From George Washington
Mount Vernon Novr. 5th: 1787.
My dear Sir,
Your favor of the 18th. Ulto. came duly to hand. As no subject is more interesting, and seems so much to engross the attention of every one as the proposed Constitution, I shall, (tho’ it is probable your communications from Richmond are regular and full with respect to this, and other matters, which employ the consideration of the Assembly) give you the extract of a letter from Doctr Stuart, which follows—
“Yesterday (the 26th. of Octr.) according to appointment, the calling of a Convention of the people was discussed.1 Though no one doubted a pretty general unanimity on this question ultimately, yet, it was feared from the avowed opposition of Mr. Henry and Mr. Harrison, that an attempt would be made, to do it in a manner that would convey to the people an unfavourable impression of the opinion of the House, with respect to the Constitution: And this was accordingly attempted. It was however soon baffled. The motion was to this effect; that a Convention should be called to adopt—reject—or amend—the proposed Constitution. As this conveyed an idea that the House conceived an amendment necessary, it was rejected as improper. It now stands recommended to them, on (I think) unexceptionable ground, for ‘their full and free consideration.’ My collegue2 arrived here on the evening before this question was taken up: I am apt to think that the opponants to the Constitution were much disappointed in their expectations of support from him, as he not only declared himself in the fullest manner for a Convention, but also, that notwithstanding his objections, so federal was he, that he would adopt it, if nothing better could be obtained. The time at which the Convention is to meet, is fixed to the first of June next. The variety of sentiments on this subject was almost infinite; neither friends or foes agreeing in any one period. There is to be no exclusion of persons on acct. of their Offices.[”]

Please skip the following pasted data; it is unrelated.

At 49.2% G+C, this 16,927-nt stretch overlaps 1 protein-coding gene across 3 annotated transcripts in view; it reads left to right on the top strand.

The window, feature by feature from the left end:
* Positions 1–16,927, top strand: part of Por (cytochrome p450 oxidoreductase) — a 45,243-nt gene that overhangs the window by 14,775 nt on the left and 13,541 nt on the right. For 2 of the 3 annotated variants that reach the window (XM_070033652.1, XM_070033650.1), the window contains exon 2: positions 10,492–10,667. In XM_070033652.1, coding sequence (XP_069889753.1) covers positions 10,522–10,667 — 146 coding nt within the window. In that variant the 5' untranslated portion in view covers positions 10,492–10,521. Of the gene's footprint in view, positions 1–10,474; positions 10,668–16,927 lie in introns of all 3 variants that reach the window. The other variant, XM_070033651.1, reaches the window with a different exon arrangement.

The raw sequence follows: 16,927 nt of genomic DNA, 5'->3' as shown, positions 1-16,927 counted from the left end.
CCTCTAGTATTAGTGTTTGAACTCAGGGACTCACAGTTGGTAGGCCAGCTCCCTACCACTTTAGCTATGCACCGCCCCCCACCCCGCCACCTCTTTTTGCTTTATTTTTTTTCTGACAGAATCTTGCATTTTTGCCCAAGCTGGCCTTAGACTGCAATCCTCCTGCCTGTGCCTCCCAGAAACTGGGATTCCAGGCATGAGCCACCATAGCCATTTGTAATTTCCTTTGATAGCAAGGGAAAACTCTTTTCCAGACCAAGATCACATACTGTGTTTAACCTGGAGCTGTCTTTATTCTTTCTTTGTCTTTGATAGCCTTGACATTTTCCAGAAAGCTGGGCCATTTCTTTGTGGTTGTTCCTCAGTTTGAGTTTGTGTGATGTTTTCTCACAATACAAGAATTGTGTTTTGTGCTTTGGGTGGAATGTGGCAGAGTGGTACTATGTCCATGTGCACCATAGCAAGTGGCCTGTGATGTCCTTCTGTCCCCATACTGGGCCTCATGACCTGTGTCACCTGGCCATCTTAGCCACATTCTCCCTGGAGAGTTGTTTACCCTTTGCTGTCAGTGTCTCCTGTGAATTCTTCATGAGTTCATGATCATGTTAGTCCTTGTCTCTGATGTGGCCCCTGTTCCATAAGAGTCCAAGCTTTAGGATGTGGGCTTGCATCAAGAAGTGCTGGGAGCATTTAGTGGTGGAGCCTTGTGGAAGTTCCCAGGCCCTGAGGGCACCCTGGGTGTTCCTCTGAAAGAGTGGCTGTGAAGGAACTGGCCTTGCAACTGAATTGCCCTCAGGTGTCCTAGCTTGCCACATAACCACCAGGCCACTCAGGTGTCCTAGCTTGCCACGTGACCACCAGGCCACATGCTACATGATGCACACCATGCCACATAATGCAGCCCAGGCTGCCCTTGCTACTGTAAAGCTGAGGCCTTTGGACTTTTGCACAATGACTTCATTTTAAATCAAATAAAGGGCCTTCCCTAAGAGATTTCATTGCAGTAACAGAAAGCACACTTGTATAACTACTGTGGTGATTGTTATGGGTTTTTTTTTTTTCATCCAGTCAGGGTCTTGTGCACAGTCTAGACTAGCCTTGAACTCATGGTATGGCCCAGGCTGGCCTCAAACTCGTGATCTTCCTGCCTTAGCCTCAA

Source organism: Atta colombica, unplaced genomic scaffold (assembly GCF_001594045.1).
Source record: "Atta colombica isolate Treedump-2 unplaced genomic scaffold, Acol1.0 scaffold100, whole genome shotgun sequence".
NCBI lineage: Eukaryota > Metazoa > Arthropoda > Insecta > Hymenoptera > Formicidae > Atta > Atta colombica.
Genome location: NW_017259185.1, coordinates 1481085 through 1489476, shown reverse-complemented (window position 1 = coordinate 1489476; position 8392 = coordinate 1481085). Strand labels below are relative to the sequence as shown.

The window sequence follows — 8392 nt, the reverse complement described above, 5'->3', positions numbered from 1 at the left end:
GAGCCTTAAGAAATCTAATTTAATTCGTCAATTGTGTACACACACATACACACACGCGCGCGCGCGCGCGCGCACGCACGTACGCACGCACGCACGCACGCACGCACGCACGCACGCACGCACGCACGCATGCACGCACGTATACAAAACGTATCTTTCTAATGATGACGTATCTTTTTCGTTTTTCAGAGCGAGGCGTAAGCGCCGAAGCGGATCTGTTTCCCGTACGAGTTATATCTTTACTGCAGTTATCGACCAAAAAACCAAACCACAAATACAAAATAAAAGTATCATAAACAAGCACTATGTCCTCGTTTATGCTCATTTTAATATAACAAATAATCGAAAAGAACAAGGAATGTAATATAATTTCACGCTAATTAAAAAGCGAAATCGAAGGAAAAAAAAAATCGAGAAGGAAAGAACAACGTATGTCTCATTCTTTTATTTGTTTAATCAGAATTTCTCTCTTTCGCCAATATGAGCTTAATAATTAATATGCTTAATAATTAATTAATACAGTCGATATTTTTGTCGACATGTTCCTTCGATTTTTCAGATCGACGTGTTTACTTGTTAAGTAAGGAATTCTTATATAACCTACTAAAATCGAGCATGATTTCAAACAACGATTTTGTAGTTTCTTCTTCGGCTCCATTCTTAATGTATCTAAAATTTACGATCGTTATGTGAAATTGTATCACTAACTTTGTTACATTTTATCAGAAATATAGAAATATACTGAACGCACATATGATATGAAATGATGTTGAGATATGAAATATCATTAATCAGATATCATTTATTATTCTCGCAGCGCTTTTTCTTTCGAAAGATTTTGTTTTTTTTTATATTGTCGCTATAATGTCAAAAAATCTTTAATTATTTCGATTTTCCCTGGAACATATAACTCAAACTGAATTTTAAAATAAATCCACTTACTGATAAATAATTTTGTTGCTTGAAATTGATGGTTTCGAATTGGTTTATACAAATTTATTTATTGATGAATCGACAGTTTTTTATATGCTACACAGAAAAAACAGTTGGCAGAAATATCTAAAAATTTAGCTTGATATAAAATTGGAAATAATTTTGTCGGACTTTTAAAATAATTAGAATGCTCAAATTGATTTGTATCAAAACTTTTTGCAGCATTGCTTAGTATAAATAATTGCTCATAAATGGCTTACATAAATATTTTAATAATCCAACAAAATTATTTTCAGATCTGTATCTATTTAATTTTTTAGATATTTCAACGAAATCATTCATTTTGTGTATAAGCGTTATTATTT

Notwithstanding this decision the accounts of the prevailing sentiments without, especially on James River and Westwardly, are various; nothing decisive, I believe, can be drawn. As far as I can form an opinion however, from different persons, it should seem as if Men judged of others, by their own affection, or disaffection to the proposed government. In the Northern Neck the sentiment I believe, is very generally for it. I think it will be found such thro the State.
The Doctor further adds—“The subject of British debts was taken up the other day when Mr. Henry, reflected in a very warm declamatory manner, on the circular letter of Congress, on that subject. It is a great and important matter and I hope will be determined as it should be notwithstanding his opposition.”
So far as the sentiments of Maryland, with respect to the proposed Constitution, have come to my knowledge, they are strongly in favor of it; but as this is the day on which the Assembly of that state ought to meet, I will say nothing in anticipation of the opinion of it. Mr. Carroll of Carrolton, and Mr. Thos. Johnson, are declared friends to it. With sincere regard and Affecte I am, My dear Sir Yr. sincere frd. & Obedt Ser
RC (NN: Emmet Collection).
1. Washington may have erroneously transcribed the date, for the action described in this paragraph took place on 25 Oct. David Stuart’s letter to Washington, dated 26 Oct., has not been found, but Washington acknowledged its receipt in his reply to Stuart of 5 Nov. (Fitzpatrick, Writings of Washington description begins John C. Fitzpatrick, ed., The Writings of George Washington, from the Original Sources, 1745–1799 (39 vols.; Washington, 1931–44). description ends , XXIX, 302).
2. JM placed an asterisk here and at the bottom of the page wrote “*Col: Mason.”